Las Posas Farms, owned by Sunshine Agriculture, Inc.
(Sunshine). Capital Agricultural Property Services, Inc. (CAPS),
“was the overall manager of Las Posas Farms,” which consisted of
approximately 700 to 800 planted acres. Sierra Pacific Farms,
Inc. (Sierra) was the “on-site manager of Las Posas Farms.”
Sunshine, CAPS, and Sierra are hereafter collectively referred to
as “respondents.”
Sierra expanded its agricultural operations onto a hillside
above appellants’ property. In March 2011 the hillside collapsed
onto their property.
Appellants and Dreamweaver filed an action against
respondents, Doug O’Hara (Sierra’s president), and Haejin Lee,
who had prepared the engineering plans for the hillside
development. The complaint alleged: “The Defendants . . . were
responsible for the removal of historic watercourses and stable
1 Portions of the background information are taken from
our prior opinion in Dreamweaver, supra, 234 Cal.App.4th at pp.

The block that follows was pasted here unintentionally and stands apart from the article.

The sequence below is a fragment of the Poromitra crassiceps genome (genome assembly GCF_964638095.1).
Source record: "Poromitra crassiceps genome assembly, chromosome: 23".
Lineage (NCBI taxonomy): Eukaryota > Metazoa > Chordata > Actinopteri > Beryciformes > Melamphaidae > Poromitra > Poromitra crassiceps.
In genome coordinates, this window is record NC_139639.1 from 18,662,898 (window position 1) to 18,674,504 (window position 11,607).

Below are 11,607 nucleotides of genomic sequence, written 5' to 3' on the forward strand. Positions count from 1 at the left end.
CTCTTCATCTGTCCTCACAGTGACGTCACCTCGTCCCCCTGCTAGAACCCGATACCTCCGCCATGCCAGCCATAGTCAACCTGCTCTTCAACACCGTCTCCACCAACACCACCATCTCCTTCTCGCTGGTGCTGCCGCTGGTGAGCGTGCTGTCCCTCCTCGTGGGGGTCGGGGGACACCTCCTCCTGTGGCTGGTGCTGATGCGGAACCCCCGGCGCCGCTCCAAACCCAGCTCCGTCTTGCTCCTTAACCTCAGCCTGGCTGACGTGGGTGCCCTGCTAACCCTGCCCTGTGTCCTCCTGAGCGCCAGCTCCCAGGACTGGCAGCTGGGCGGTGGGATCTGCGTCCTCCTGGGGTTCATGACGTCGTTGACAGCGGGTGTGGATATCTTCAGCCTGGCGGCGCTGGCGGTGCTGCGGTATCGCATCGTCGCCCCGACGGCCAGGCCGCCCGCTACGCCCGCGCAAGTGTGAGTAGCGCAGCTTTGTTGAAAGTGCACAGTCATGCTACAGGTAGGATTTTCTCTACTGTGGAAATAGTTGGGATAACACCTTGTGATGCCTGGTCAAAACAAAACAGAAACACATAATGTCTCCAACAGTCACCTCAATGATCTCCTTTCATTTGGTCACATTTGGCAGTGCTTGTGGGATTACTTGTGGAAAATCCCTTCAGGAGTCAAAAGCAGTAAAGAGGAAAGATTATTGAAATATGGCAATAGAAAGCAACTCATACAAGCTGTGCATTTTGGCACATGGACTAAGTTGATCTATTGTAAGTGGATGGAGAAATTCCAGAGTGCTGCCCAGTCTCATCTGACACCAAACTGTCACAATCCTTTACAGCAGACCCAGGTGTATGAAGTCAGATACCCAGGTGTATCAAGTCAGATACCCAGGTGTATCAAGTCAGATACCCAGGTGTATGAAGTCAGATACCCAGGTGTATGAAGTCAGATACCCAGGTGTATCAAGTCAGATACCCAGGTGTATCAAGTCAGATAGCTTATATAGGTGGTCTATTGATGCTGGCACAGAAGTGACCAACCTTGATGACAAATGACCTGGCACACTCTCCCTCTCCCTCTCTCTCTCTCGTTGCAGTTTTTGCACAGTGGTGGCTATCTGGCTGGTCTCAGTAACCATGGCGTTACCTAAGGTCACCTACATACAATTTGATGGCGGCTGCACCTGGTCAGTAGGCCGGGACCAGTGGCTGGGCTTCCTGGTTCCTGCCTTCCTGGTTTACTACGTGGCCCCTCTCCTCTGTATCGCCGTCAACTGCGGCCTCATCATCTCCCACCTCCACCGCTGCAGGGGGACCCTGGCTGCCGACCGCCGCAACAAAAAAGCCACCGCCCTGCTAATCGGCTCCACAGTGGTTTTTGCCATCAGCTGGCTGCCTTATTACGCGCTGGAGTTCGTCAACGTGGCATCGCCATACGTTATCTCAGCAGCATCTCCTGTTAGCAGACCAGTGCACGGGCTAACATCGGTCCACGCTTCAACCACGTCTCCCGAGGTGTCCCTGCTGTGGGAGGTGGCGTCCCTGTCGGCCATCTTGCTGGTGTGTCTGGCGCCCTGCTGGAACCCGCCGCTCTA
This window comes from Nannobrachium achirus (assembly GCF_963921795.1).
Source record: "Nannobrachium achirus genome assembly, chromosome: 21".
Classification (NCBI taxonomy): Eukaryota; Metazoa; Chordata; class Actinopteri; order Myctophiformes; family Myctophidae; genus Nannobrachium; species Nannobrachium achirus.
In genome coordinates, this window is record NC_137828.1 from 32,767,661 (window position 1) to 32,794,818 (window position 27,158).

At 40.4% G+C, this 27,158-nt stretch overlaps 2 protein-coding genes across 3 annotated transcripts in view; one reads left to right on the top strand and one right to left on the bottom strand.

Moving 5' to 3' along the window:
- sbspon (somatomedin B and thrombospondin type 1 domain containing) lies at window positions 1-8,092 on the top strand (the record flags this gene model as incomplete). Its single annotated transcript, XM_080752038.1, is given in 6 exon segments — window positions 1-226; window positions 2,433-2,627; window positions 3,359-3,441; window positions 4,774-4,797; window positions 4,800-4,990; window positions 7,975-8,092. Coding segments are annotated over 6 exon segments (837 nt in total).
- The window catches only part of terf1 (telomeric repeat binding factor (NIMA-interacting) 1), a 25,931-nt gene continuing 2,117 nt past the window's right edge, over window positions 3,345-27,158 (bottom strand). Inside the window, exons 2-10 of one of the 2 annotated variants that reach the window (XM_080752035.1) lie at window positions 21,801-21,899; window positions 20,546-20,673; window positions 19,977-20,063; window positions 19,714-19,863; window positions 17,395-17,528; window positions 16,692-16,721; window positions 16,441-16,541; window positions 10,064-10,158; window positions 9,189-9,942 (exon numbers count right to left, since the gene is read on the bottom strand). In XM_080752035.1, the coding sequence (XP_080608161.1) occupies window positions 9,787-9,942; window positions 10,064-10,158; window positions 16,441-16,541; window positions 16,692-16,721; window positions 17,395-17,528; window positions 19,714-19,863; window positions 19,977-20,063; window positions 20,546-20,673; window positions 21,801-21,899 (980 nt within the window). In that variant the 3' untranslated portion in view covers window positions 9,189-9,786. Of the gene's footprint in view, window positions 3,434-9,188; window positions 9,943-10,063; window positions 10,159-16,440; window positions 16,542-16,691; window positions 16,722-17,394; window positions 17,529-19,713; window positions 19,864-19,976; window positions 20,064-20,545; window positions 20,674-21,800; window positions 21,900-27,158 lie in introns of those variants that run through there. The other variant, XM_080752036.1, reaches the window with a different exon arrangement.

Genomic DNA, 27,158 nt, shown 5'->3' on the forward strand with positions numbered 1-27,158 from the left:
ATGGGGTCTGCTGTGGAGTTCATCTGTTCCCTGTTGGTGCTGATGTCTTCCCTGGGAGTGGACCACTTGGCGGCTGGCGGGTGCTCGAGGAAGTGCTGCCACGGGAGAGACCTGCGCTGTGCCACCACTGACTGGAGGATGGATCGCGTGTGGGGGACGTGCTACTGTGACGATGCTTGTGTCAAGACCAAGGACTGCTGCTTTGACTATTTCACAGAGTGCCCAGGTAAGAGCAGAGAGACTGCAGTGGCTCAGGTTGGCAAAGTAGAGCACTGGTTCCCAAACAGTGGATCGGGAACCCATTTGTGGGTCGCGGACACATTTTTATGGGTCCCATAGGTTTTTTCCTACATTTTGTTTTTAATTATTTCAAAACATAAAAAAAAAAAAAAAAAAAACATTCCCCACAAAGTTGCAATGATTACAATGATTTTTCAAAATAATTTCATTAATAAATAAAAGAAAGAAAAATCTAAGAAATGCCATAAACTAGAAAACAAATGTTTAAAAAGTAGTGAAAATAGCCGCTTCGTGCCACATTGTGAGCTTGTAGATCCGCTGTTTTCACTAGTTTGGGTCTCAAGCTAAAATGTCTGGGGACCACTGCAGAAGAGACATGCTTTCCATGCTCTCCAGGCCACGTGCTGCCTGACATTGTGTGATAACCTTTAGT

ground cover and also for unreasonable grading, irrigation,
planting and maintenance of the hillside slope above [appellants’]
. . . property. . . . Defendants acted negligently in failing to take
steps to prevent the land from collapsing.”
Haejin Lee was an employee of the Natural Resource
Conservation Service (NRCS), a division of the United States
Department of Agriculture. The trial court concluded that the
NRCS was a necessary and indispensable party. The court
observed that the NRCS “cannot be joined to the action by crosscomplaint because it is a Federal agency not amen[ ]able to being
sued in a state court.” The court therefore dismissed the action
without prejudice. Appellants and Dreamweaver appealed to this
court. We affirmed the judgment of dismissal. (Dreamweaver,